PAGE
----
Image:Inside of a Greek Orthodox church in Tulkarm this Sunday

On Architecture in a Virtual World


Interesting discussion here
Image by Philippe Paul Froesch

Veritas et Venusitas is linked!

click here or check out the sidebar!

Saturday, August 26, 2006

Del dicho al hecho, hay mucho trecho.



I take courage in remembering, as William Ware is so fond of reminding his reader, that following the Orders will not stifle a good architect's talent and creativity, but they will keep a bad architect from designing complete trash.

Note the new link: Humanist Art Review

Begining to Understand the Orders


A spider conducts operations that resemble those of a weaver, and a bee puts to shame many an architect in the construction of her cells. But what distinguishes the worst of architects from the best of bees is this, that the architect raises his structure in imagination before he erects it in reality. At the end of every labour-process, we get a result that already existed in the imagination of the labourer at its commencement.

Marx, Capital
Image: Phidias Showing the Frieze of the Parthenon to his Friends, Sir Lawrence Alma-Tadema

Monday, August 14, 2006

Le meilleur des mondes possibles

Beux arts to illustrate theological imagination:

The phrase "the best of all possible worlds" was coined by the German philosopher Gottfried Leibniz in his 1710 work Essais de Théodicée sur la bonté de Dieu. It is the central argument in Leibniz's theodicy, or his attempt to solve the problem of evil. Leibniz was concerned with the question of theodicy: how, if God is good and omnipotent, do we account for the suffering and injustice that exists in the world?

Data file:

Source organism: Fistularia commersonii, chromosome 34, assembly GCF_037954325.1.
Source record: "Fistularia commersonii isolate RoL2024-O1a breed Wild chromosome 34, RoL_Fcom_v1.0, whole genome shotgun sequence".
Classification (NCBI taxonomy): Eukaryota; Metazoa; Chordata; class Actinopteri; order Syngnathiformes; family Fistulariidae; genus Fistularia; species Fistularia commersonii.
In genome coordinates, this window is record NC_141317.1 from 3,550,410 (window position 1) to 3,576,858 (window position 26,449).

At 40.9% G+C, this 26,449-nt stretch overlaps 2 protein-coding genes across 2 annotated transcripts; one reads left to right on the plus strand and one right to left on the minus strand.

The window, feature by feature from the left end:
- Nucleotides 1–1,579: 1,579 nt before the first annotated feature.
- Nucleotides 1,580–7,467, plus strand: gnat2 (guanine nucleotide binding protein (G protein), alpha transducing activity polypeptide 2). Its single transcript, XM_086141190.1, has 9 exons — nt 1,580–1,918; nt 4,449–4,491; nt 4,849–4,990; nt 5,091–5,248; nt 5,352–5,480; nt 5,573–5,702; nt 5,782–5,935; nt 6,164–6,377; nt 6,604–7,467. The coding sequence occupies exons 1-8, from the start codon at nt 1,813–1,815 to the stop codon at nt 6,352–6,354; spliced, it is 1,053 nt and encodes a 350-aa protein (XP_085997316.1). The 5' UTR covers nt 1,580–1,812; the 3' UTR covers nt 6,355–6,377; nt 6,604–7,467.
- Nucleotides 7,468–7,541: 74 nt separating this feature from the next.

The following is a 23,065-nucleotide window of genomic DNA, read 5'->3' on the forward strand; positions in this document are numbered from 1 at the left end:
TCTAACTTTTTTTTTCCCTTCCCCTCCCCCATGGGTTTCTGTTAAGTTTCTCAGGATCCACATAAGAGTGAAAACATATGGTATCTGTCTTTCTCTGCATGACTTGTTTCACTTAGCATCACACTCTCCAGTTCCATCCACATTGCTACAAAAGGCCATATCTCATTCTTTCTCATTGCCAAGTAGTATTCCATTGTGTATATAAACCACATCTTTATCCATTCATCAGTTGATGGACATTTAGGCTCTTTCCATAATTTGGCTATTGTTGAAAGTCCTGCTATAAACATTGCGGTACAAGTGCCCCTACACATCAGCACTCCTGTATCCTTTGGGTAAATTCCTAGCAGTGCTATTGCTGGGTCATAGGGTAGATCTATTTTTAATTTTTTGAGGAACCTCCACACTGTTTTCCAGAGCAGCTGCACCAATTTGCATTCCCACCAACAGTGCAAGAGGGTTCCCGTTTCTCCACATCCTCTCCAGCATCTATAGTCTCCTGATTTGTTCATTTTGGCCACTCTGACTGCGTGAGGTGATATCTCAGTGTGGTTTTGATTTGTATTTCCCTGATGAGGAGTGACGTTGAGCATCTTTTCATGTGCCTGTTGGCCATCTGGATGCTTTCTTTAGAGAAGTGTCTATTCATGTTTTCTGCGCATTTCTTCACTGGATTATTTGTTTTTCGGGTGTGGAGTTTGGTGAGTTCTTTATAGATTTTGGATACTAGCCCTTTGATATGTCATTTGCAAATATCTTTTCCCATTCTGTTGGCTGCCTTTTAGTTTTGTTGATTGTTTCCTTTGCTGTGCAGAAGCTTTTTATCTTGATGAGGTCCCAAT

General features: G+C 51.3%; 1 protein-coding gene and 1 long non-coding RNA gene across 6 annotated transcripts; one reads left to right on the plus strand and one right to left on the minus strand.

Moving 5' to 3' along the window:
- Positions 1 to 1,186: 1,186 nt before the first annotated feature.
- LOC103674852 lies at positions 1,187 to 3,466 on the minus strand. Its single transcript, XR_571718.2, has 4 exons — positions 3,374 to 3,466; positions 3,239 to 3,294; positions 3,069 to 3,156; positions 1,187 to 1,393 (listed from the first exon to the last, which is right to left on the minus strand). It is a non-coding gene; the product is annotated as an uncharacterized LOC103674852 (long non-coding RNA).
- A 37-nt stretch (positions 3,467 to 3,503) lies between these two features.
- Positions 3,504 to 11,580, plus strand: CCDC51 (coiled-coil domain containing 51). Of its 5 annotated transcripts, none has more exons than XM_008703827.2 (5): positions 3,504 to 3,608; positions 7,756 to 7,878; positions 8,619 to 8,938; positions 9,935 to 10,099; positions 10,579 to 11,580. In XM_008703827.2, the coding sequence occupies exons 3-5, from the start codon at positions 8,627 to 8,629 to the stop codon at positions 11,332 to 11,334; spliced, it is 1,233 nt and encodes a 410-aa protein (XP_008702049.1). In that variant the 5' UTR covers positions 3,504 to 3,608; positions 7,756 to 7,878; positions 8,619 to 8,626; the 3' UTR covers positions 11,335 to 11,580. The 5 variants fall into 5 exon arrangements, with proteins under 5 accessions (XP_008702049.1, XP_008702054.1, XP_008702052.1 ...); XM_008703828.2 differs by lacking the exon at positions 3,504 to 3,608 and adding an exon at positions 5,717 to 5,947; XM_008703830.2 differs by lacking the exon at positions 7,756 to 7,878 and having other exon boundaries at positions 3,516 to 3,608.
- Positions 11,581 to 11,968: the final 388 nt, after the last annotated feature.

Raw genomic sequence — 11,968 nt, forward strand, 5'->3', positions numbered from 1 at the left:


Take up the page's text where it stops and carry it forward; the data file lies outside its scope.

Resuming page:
Imagine that all the world is made of good and evil. The best possible world would have the most good and the least evil. Courage is better than no courage. Yet without evil to challenge us there can be no courage. Since evil brings out the best aspects of mankind evil is regarded as necessary. So in creating this world God made some evil to make the best of all possible worlds.


I think the Beaux-Arts style is an attempt, though conventions, to remind us that this is the best of all possible worlds: it is, in fact, orderly!

What do you think?



Ecole des Beaux-Arts image by D'Espouy. Click for more!

Sunday, August 13, 2006

What I Learned About This Week


Lithography

Lithography was invented by Alois Senefelder in Bohemia in 1798, and it was the first new printing process since the invention of relief printing in the fifteenth century. In the early days of lithography, a smooth piece of limestone was used (hence the name "lithography"—"lithos" is the ancient Greek word for stone). After the oil-based image was put on the surface, acid burned the image onto the surface; gum arabic, a water soluble solution, was then applied, sticking only to the non-oily surface and sealing it. During printing, water adhered to the gum arabic surfaces and avoided the oily parts, while the oily ink used for printing did the opposite.

Sunday, July 30, 2006

Hymn: Enter the New Adventure


Dear Lord and Father of mankind,
Forgive our foolish ways;
Reclothe us in our rightful mind,
In purer lives Thy service find,
In deeper reverence, praise.

In simple trust like theirs who heard,
Beside the Syrian sea,
The gracious calling of the Lord,
Let us, like them, without a word,
Rise up and follow Thee.

Drop Thy still dews of quietness,
Till all our strivings cease;
Take from our souls the strain and stress,
And let our ordered lives confess
The beauty of Thy peace.

Breathe through the heats of our desire
Thy coolness and Thy balm;
Let sense be dumb, let flesh retire;
Speak through the earthquake, wind, and fire,
O still, small voice of calm.

Text, John G. Whittier
Sung to setting by Parry this morning in the Basilica

Saturday, July 29, 2006

Notre Dame


"The proper rewards are not simply tacked on to the activity for which they are given, but are the activity itself in consummation."